The play was hailed as “the most important and successful night” in Hebbel-Theater in Berlin. It was said that “it was impossible to get the audience to leave the theatre” at the end of the performance. The Berlin production was more successful than New York, possibly due to better interpretation.
Compared to Tennessee Williams and Beckett, Arthur Miller and his Death of Salesman were less influential. Rajinder Paul said that “Death of Salesman has only an indirect influence on Indian theatre practitions.” However, it was translated and produced in Bengali as 'Pheriwalar Mrityu' by the theater group Nandikar.
Death of a Salesman was welcomed in China. There, Arthur Miller directed the play himself. As Miller stated, “It depends on the father and the mother and the children. That’s what it’s about. The salesman part is what he does to stay alive. But he could be a peasant, he could be, whatever.” Here, the play focuses on the family relationship. It is easier for the Chinese public to understand the relationship between father and son because “One thing about the play that is very Chinese is the way Willy tries to make his sons successful." The Chinese father always wants his sons to be ‘dragons.’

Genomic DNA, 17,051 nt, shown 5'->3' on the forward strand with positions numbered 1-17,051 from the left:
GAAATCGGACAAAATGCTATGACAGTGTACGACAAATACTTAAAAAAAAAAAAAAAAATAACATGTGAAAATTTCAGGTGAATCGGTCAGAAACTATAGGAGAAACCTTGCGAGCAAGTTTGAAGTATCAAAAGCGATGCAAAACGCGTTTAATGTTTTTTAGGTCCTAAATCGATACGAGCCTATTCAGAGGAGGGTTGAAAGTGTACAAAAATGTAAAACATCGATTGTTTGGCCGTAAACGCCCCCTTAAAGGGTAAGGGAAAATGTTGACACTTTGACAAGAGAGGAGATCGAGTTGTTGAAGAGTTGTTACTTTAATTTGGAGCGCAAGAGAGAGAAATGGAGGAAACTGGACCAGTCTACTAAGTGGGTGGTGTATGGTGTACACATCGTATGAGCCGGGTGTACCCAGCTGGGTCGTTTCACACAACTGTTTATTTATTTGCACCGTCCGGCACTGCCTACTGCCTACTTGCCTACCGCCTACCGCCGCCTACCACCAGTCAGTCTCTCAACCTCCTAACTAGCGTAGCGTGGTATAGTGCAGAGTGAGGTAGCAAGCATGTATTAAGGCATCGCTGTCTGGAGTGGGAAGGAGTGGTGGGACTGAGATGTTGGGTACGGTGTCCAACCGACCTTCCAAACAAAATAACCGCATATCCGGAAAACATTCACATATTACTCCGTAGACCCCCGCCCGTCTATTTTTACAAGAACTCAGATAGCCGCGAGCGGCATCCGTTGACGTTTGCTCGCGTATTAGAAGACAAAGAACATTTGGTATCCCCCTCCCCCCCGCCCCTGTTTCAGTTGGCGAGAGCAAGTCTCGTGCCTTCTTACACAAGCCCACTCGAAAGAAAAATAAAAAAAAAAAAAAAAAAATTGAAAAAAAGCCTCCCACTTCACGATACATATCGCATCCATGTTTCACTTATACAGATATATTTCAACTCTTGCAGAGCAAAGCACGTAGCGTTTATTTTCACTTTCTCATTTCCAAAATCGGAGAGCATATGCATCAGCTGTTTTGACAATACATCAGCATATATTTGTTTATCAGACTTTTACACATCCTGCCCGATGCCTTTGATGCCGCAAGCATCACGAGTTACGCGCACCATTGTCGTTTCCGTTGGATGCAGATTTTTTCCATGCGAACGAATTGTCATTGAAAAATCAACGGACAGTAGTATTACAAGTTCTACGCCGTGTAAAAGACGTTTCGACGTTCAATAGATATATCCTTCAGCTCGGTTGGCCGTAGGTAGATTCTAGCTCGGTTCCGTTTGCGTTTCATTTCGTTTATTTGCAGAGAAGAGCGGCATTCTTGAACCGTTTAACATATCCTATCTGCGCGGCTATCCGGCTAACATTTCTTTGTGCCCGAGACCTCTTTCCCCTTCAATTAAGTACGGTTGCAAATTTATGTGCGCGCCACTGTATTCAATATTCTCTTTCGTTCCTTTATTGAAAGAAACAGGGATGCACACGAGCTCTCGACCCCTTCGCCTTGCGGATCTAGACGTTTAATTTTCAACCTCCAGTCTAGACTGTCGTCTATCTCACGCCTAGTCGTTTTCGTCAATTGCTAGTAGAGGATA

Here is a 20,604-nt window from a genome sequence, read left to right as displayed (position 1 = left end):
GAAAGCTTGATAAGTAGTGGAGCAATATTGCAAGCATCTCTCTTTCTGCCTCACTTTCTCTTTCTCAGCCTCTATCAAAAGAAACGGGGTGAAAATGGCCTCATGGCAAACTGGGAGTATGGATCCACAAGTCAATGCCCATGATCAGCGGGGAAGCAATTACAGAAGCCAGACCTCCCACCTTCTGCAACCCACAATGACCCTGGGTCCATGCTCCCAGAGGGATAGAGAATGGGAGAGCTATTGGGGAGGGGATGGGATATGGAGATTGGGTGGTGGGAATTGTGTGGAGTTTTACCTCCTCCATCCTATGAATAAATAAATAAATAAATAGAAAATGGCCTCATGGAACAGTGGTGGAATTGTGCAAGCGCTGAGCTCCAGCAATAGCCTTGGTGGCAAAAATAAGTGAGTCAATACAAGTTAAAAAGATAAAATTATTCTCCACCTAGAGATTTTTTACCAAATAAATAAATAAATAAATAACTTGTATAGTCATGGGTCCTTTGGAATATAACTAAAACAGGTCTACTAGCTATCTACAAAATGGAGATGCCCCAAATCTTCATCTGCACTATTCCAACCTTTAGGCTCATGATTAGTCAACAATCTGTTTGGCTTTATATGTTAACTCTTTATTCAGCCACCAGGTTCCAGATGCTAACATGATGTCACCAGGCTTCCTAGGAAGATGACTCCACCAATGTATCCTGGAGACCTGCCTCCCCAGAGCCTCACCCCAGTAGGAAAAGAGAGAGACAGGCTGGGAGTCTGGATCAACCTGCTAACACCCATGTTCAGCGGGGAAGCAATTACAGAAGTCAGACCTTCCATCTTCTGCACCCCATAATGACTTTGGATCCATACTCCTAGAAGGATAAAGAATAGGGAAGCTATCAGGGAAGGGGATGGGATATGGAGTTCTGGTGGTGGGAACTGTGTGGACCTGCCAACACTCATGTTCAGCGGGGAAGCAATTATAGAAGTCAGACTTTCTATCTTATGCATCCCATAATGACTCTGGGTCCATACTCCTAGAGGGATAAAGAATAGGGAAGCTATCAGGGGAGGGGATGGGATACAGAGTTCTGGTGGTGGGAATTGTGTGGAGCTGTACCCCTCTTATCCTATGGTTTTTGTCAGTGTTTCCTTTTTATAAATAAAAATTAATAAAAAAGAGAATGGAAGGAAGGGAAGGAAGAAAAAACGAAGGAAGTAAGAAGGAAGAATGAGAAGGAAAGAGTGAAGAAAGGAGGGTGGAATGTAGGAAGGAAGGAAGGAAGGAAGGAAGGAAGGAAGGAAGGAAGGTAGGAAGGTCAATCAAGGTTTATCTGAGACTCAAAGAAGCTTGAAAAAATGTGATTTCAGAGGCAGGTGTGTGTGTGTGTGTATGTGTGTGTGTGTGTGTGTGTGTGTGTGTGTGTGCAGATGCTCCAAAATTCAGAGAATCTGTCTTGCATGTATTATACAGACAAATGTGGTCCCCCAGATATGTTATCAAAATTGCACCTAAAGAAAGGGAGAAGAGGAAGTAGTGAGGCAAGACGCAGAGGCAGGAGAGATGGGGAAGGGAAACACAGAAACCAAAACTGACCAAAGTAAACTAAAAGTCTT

The original Broadway production was produced by Kermit Bloomgarden and Walter Fried. The play opened at the Morosco Theatre on February 10, 1949, closing on November 18, 1950, after 742 performances. The play starred Lee J. Cobb as Willy Loman, Mildred Dunnock as Linda, Arthur Kennedy as Biff, Howard Smith as Charley and Cameron Mitchell as Happy. Albert Dekker and Gene Lockhart later played Willy Loman during the original Broadway run. It won the Tony Award for Best Play, Best Supporting or Featured Actor (Arthur Kennedy), Best Scenic Design (Jo Mielziner), Producer (Dramatic), Author (Arthur Miller), and Director (Elia Kazan), as well as the 1949 Pulitzer Prize for Drama and the New York Drama Critics' Circle Award for Best Play. Jayne Mansfield performed in a production of the play in Dallas, Texas, in October 1953. Her performance in the play attracted Paramount Pictures to hire her for the studio's film productions.